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Health care shortfalls present among those with disabilities

People with developmental disabilities find it more difficult to find adequate and quality health care, according to a study from Ohio State’s Wexner Medical Center.

The study showed health-care disparities between people with developmental disabilities, and those without, begin in childhood and continue throughout life — often worsening with age.

In the study, disparities were found across four indicators: health status, health-care utilization, quality of health care, access to health care and unmet health-care needs.

Children with developmental disabilities are three times more likely than people without developmental disabilities to have issues such as unmet health-care needs, the study found.

Among adults ages 31-64, people with developmental disabilities reported to have problems accessing needed health-care services at a rate almost five times higher than people without developmental disabilities.

As for those 65 and older, people with developmental disabilities were more than seven times more likely to have trouble obtaining necessary care as others without developmental disabilities.

According to the findings, people with developmental disabilities have higher health-care demands due to poorer and more complex health conditions. However, they have less chances to see specialists, make same-day appointments for urgent health needs, obtain prescriptions for their disabilities and to get certain services like dental and vision care.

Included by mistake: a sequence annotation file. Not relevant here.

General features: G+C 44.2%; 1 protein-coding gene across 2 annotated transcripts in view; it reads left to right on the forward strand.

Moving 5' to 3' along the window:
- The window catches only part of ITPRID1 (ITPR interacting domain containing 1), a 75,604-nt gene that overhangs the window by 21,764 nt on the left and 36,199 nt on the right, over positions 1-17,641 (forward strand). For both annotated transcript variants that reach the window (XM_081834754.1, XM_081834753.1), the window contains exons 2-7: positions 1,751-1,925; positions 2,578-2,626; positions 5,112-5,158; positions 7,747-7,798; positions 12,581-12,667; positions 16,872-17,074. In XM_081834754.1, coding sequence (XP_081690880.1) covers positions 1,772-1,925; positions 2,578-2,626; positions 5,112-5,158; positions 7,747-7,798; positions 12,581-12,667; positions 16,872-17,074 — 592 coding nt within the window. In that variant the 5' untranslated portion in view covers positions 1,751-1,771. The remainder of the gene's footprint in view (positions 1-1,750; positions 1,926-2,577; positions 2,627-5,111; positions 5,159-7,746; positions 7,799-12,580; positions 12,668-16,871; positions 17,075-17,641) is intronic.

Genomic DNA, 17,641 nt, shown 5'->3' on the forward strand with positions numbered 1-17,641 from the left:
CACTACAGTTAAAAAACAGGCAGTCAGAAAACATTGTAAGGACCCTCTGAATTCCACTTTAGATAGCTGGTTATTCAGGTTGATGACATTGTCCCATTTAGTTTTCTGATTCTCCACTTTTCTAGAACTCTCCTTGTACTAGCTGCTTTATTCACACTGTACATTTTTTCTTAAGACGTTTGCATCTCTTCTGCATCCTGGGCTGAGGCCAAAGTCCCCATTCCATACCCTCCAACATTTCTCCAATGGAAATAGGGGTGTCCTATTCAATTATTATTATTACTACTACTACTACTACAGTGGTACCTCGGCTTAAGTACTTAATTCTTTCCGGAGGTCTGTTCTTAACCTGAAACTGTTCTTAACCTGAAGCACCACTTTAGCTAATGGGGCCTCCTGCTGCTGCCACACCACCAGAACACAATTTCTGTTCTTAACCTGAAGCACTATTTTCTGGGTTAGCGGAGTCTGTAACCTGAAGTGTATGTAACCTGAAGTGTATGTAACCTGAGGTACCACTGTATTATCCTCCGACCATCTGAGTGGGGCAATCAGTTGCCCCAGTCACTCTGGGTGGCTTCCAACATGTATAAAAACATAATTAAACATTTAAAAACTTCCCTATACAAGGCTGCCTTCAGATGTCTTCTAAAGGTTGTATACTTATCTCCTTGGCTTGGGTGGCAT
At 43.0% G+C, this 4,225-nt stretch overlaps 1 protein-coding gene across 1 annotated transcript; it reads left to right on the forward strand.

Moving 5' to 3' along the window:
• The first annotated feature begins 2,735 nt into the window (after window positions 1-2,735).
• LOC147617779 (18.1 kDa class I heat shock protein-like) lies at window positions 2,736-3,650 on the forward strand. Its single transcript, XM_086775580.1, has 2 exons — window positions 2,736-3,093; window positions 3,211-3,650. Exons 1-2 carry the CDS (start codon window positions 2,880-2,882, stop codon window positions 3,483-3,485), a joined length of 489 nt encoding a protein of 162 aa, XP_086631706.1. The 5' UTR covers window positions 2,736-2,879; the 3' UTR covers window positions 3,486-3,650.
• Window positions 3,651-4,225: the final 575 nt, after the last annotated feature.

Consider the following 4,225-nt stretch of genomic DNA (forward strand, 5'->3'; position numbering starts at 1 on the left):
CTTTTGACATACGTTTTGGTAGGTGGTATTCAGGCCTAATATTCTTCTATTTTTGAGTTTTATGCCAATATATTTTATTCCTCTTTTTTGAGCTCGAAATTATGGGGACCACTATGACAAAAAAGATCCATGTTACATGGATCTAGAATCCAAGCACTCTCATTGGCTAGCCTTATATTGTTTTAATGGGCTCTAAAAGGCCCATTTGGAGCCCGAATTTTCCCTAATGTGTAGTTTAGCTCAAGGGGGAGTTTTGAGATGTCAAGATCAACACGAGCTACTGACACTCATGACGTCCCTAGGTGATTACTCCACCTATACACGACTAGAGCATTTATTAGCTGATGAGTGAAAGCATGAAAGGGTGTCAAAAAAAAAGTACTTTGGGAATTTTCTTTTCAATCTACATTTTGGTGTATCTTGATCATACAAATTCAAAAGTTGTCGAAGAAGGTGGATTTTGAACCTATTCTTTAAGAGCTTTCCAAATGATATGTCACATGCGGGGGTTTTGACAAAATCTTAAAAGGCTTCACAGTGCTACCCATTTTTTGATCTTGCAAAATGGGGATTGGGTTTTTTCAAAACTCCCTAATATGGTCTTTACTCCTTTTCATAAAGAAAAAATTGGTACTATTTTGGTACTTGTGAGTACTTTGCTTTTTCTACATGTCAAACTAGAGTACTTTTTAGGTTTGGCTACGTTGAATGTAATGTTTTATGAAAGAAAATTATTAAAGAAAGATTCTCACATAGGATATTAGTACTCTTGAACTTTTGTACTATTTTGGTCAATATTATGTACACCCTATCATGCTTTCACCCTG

“Individuals with developmental disabilities are a particularly vulnerable population,” said Jessica Prokup, a medical student and lead author of the study. “I kept seeing how people throughout their lifetime often don’t get the care they deserve in all aspects of their lives.”

Developmental disabilities are chronic, lifelong conditions — like autism — that impair physical or cognitive functioning. However, the disparities in health care are severely understudied. While most current research focuses on disabilities in general, few of them specifically examine and quantify the health-care needs of people with developmental disabilities, Prokup said.

The study used data from the 2015 Ohio Medicaid Assessment Survey, a random telephone survey that interviewed both medicaid and non-medicaid individuals.

Susan Havercamp, associate professor of psychiatry and co-author of the study, said the primary reason for the disparities is a lack of training on how to treat people with developmental disabilities.

“It’s a small group, but the small group has a lot of health-care needs,” Havercamp said.

Health-care providers often get minimal training on disabilities, which, she said, is a problem.

To solve the problem, schools and hospitals should incorporate education on disability to medical students, nurses and physicians in their academics and practice, Havercamp said.

“People with disabilities need the same health care as everyone else,” Havercamp said. “Everybody in every [health care] specialty should have some confidence and awareness of disabilities.”

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